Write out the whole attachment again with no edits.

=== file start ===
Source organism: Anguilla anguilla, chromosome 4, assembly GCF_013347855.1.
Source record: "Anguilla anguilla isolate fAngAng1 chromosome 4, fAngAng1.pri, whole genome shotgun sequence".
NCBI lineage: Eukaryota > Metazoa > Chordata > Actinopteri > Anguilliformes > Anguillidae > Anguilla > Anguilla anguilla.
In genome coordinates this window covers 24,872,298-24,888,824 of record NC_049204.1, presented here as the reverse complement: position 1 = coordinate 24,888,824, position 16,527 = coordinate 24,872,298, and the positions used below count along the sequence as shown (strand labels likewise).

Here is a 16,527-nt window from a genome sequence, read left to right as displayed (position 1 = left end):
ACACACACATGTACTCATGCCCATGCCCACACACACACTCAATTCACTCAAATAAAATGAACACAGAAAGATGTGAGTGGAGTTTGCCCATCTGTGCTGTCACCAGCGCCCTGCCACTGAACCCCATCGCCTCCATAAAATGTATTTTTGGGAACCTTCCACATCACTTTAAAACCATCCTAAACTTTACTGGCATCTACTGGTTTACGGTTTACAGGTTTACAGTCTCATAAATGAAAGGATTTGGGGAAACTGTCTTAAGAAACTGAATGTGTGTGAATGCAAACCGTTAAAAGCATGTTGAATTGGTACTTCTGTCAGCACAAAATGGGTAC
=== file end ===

Source organism: Anguilla anguilla, chromosome 4, assembly GCF_013347855.1.
Source record: "Anguilla anguilla isolate fAngAng1 chromosome 4, fAngAng1.pri, whole genome shotgun sequence".
NCBI lineage: Eukaryota > Metazoa > Chordata > Actinopteri > Anguilliformes > Anguillidae > Anguilla > Anguilla anguilla.
In genome coordinates this window covers 24,872,298-24,888,824 of record NC_049204.1, presented here as the reverse complement: position 1 = coordinate 24,888,824, position 16,527 = coordinate 24,872,298, and the positions used below count along the sequence as shown (strand labels likewise).

Here is a 16,527-nt window from a genome sequence, read left to right as displayed (position 1 = left end):
ACACACACATGTACTCATGCCCATGCCCACACACACACTCAATTCACTCAAATAAAATGAACACAGAAAGATGTGAGTGGAGTTTGCCCATCTGTGCTGTCACCAGCGCCCTGCCACTGAACCCCATCGCCTCCATAAAATGTATTTTTGGGAACCTTCCACATCACTTTAAAACCATCCTAAACTTTACTGGCATCTACTGGTTTACGGTTTACAGGTTTACAGTCTCATAAATGAAAGGATTTGGGGAAACTGTCTTAAGAAACTGAATGTGTGTGAATGCAAACCGTTAAAAGCATGTTGAATTGGTACTTCTGTCAGCACAAAATGGGTAC